My building’s lobby
2 weeks prior to my full day training and pumping fiasco, I mentioned in my last blog post that I had the initial interview with the travel agency. The interview didn’t take as long as the training naturally, and I didn’t get engorged or anything like that. I did plan to pump once before getting back on the train since I was going to be away from my son for over 3 hours. As I’m writing this several years later, I just realized that I could have asked the travel agency to use an empty room! 😭😭 Oh well; shoulda coulda woulda right? At that time in my motherhood and breastfeeding journey, I wanted to remain small and out of sight. I didn’t want to give anyone problems with my breastfeeding or pumping. I also took for granted the landscape for breastfeeding/chestfeeding; I just assumed that there would be places to pump! I had no idea what was in store for me.
After the interview, I stepped out onto 34th Street and headed up to Herald Square. I did my research and found out that Macy’s has a mother’s lounge/nursing room on the second floor:
Pumping Fiasco Part II
I thought, alright cool! Even though I had this information and felt good about my plan, I was still hesitant and very self-conscious (Anyone who knows me personally would think I’m making a joke because I’m definitely not a shy person LOL but breastfeeding/pumping was another level of vulnerability that I wasn’t prepared for). I went to the 2nd floor looking for the bathroom/lounge area….and found NOTHING! No seats, no lounge area, nothing except for toilets, empty space and a whole mess of people. Now I’m getting nervous because my plans are getting thrown off. But in my head, the flagship Macy’s and largest department store in the United States MUST have another location for folks to breastfeed/chestfeed and pump.
I went to the maternity section, I forgot on which floor, and asked the clerks there if they could help me find a place to pump. I reasoned that this would be the perfect place since they’re all about pregnancy and postpartum. They suggested the fitting rooms. I checked in the fitting rooms but there were no plugs in any of the stalls. So now I’m on the verge of panic because I had already walked around other areas and couldn’t find a private or semi-private place. I didn’t feel brave and I desperately wanted to stay small. My biggest fear at the time was breastfeeding in public. The times when I did it before, I felt extremely uncomfortable.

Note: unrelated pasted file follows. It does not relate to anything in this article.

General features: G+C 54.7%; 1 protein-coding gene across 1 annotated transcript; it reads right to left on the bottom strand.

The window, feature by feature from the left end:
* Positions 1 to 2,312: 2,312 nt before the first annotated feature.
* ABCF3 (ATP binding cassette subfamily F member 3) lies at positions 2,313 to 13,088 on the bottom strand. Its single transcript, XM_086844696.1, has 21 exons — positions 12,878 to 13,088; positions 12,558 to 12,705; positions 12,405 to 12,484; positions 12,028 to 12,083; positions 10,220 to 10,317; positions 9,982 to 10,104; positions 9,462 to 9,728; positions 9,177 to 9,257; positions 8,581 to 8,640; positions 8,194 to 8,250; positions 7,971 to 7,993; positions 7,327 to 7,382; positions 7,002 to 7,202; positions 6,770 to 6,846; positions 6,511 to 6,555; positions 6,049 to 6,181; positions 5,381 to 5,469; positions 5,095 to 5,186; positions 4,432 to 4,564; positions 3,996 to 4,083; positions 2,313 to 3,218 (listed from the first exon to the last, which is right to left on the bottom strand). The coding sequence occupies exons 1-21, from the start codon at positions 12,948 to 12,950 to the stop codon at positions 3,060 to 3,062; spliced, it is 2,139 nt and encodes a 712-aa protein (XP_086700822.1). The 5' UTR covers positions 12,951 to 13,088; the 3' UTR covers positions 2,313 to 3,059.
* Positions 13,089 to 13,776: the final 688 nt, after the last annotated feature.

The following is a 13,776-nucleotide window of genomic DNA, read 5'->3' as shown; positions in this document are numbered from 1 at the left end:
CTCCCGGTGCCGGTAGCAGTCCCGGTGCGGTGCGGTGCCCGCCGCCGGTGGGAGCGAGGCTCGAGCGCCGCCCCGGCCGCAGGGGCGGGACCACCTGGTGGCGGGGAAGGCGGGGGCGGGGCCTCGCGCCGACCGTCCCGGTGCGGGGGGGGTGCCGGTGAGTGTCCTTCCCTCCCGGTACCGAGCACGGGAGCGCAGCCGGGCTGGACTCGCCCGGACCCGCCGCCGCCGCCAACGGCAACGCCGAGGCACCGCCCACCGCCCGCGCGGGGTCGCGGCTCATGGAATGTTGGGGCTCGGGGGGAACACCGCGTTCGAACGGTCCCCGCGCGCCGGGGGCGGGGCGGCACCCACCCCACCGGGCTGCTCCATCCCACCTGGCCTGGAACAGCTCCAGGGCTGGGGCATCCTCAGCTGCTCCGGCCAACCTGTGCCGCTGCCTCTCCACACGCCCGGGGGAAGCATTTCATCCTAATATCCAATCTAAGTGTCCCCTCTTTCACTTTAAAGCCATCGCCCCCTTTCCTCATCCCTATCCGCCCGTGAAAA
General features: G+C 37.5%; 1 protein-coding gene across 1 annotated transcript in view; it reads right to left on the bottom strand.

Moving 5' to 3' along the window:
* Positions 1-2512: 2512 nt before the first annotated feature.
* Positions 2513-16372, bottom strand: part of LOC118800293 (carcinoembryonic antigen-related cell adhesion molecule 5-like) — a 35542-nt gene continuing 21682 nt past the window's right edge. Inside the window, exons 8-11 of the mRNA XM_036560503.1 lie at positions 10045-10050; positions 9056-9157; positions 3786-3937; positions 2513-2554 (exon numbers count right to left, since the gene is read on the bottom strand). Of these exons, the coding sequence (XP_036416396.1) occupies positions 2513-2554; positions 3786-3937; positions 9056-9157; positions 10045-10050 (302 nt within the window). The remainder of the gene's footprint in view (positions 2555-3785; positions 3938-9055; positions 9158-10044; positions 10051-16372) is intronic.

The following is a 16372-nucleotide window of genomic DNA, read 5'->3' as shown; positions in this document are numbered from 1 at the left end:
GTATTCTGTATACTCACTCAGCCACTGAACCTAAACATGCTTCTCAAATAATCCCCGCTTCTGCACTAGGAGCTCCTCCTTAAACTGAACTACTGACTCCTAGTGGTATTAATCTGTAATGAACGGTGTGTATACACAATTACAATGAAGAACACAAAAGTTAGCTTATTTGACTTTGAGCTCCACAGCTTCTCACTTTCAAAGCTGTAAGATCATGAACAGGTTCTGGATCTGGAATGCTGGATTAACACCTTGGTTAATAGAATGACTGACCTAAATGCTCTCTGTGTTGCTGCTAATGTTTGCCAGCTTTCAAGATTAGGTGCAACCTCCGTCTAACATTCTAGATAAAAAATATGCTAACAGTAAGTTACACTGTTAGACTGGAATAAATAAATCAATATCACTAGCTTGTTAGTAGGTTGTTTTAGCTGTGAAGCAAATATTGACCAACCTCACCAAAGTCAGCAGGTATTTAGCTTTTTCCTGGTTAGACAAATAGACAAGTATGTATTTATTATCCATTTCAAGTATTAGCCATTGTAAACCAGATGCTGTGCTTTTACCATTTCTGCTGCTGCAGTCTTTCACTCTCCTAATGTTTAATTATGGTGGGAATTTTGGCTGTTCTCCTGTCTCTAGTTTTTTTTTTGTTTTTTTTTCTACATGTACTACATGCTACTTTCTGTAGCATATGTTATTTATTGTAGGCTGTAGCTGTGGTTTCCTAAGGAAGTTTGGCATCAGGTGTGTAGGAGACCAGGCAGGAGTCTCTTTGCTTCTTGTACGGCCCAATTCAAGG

I saw a plug out on the sales floor next to a rack of bras as well as two ottomans next to it. I looked around and through my discomfort, I resigned myself to pumping out in the open. What else could I have done or where else was I supposed to go?? I needed to pump! Even though I was in the maternity section, and sat next to a rack of bras, I got sideways glances from a man shopping.
I kid you not, he looked just like this:
The damn irony of it all! I didn’t want to be a trailblazer or someone trying to normalize breastfeeding/pumping. I wasn’t demonstrating or protesting. I simply wanted a private place to provide food for my child. My advice to myself would have been to have a backup plan. Arrange for a private room at the Empire State Building. Have a battery pack. At that time, my brother-in-law worked as an Operations Manager in a Macy’s in Florida. Before moving to Florida, he worked at this same Macy’s that I was in. He told me the pumping protocol; ask a manager to use their office space. Breastfeeding, chestfeeding and bodyfeeding folks should not have to jump through hoops to express their milk.
Requirements for pumping in public
I took a webinar last month called Urban Design Solutions to Support Breastfeeding by Lisa Amir, MBBS, MMed, PhD, IBCLC and learned several things;
- Folks who witness others breastfeed are more likely to initiate breastfeeding themselves
- Moms are more likely to stop breastfeeding earlier if they never breastfed in public
- Disadvantaged women (poor and young) lack power and tend to avoid breastfeeding in public spaces
- Physical spaces can either support or hinder public breastfeeding
Urban Design is a study that ensures public spaces are designed in a way that every member of the community feels welcomed. I certainly did not feel welcomed at Macy’s that day – between the clerks unable (or even unwilling) to help me and shoppers side eyeing me. Black women and lactating folks already have the lowest breastfeeding rates in the United States. Atmospheres like the one I just described does NOTHING to help increase our breastfeeding rates and decrease breastfeeding disparities. It just pushes folks away from breastfeeding when they feel like they have no agency or entitlement to do so. And who suffers the consequences of this? Our babies miss out on important substances in human milk such as oligosaccharides, immunoglobulins, stem cells, and antibodies. Mothers miss out on health benefits such as decreased risk of cardiovascular disease and breast cancers. We need our politicians to include breastfeeding folk in their decision making processes. We need public retail spaces to be able to consider and accommodate the needs of all breastfeeding/chestfeeding families:
- Accessible for wheelchairs
- Highback chairs and armrests
- Quiet corners and partitions in food courts for those seeking semi-private nooks
- Electrical outlets and USB ports
- Natural lighting, ventilated and cleaned
And sadly, nothing has changed since then:
Do better Macy’s.